You’ve had a successful blog, you are a creative writer and you’re a published author. Is writing something you have always enjoyed? When did you begin writing?
As soon as I was introduced to the world of reading and the magic of books I was hooked. So hooked was I that I told my First-Grade teacher, “I want to make books when I grow up!” Writing came naturally to me. Not writing well, still working on that as we writers are wont to do all of our days but writing in all forms, typewriter, cursive handwriting, couldn’t stop myself from writing as soon as I learned to print or rather, write. (smiles) This lovely interview with you is providing the catalyst for possibly reopening my blog. Last year I closed it temporarily but am thinking sharing your interview may be a good way for me to get back in that loop. Writing is when I feel most “me” doing what I was put on Earth for, it is like an inborn need. I suppose all artists feel this way or there would be no art or literature in the world at all.
What part of the publishing process was most difficult? What part of the process did you enjoy most?
The most difficult part of the independent publishing process was technology itself. Technology and I do not blend (haha). Luckily, I had the good fortune of support through the process from people who know a heck of a lot more about it than I do. My favorite part of the publishing process was choosing the book covers, the layout and fonts. I love all things pretty and tried to keep them attractive. PTSD saw me initially make some odd cover choices even I don’t understand now but professional friend’s eyes saved me from myself on that one.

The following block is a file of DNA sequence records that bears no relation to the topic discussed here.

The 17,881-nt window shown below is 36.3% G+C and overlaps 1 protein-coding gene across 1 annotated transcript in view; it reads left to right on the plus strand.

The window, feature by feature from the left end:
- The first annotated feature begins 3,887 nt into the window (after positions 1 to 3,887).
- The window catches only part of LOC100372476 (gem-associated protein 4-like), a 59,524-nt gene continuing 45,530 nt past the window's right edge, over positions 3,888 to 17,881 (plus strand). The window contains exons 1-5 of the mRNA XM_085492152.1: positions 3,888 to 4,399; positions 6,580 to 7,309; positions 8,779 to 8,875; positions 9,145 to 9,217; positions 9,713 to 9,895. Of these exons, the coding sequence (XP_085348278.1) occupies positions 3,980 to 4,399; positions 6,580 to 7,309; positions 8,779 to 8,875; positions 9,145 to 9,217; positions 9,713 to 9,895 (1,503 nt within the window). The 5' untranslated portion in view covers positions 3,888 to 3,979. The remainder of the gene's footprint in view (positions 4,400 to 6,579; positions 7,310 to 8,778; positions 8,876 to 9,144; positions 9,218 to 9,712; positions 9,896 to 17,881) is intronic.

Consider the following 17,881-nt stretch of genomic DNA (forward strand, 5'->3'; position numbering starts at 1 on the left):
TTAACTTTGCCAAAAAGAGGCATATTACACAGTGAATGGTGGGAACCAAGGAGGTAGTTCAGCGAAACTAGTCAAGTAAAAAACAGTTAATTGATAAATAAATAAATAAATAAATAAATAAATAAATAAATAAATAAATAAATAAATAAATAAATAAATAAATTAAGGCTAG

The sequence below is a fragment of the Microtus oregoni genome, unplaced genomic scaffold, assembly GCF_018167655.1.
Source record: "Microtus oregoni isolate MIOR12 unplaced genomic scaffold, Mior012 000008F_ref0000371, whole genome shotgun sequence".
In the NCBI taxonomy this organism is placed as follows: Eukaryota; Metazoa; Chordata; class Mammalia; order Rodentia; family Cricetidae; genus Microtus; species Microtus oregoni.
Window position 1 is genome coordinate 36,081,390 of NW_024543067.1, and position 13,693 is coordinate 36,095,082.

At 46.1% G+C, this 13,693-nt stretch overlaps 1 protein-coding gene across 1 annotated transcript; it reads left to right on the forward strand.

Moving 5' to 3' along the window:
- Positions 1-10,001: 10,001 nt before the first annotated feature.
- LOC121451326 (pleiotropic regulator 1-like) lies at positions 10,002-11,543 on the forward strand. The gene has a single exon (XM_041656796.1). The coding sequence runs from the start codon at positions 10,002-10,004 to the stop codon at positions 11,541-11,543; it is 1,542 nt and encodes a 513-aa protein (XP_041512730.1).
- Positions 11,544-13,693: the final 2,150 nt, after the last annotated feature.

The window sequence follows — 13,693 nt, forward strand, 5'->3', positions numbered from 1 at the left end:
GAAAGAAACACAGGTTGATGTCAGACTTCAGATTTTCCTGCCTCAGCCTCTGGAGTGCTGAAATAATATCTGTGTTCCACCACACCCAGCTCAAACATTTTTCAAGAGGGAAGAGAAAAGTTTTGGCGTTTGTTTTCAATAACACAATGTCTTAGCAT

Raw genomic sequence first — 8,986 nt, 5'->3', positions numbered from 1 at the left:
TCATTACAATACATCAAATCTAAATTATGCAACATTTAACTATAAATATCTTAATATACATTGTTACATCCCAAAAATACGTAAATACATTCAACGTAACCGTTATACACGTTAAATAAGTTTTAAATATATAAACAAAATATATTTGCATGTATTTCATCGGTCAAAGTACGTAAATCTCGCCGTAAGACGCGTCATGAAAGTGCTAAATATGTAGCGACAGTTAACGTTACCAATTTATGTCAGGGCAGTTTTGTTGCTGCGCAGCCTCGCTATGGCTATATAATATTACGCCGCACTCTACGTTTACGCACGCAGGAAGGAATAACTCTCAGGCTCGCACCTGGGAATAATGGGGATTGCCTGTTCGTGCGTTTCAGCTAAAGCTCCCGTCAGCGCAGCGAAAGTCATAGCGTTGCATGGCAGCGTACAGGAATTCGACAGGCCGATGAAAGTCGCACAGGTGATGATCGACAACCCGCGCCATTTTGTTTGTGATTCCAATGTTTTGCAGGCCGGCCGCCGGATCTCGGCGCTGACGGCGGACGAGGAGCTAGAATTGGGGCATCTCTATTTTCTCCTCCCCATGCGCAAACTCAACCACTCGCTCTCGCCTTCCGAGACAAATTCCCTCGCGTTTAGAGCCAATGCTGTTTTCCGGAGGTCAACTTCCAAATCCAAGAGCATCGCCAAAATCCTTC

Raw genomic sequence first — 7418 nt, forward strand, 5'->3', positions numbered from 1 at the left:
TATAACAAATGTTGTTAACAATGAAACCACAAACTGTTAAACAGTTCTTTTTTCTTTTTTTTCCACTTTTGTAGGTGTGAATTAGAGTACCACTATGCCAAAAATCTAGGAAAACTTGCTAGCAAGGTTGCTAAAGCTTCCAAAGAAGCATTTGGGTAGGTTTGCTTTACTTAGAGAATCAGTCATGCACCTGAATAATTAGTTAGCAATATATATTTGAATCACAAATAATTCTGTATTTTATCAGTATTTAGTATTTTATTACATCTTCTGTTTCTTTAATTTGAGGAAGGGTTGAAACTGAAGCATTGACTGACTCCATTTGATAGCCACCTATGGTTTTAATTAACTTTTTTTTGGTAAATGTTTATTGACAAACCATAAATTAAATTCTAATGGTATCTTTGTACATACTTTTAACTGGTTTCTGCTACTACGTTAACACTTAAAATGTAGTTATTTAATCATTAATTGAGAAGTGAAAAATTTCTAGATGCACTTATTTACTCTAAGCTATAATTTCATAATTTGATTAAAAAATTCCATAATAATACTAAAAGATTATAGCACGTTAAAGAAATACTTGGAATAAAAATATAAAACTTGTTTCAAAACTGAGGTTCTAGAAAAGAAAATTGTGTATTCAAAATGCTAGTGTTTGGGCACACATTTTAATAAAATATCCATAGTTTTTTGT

What advice would you give writers who want to get published?
Advice for writers who want to get published, hmmmm. I think probably the best advice is don’t give up. Just keep working at it and don’t give up. Today there are many ways to publish. When I was a younger writer the self-publishing option was almost unheard of. Of course there are still big publishing houses requiring agented works but, as we all know, getting picked up by one of those big publishers is not always possible. I think the advent of the internet is both helpful and harmful. On one hand, we can get anything we write “published” pronto which, in my mind, can also be a detriment to publishing house interest. Already published works are just not attractive to most publishers. Finally, I would say enter contests. Reputable, long standing writing contests are the best leg up in an industry overwhelmed with talent. The awards I won for fiction, poetry and non-fiction not only boosted my writing profile but provided wonderful encouragement to continue doing what I love best. A side story here is I know of a well published author whose first book was snapped up by an agent who advised the writer to enter contests before the agent pitched the book to publishers. It worked, the book was published by a well known publisher the next year. Proof that placing first in writing contests can really help if you are trying to get your work published.
In the past you have spoken openly and honestly about your marriage and divorce. Would you share with our readers what you endured?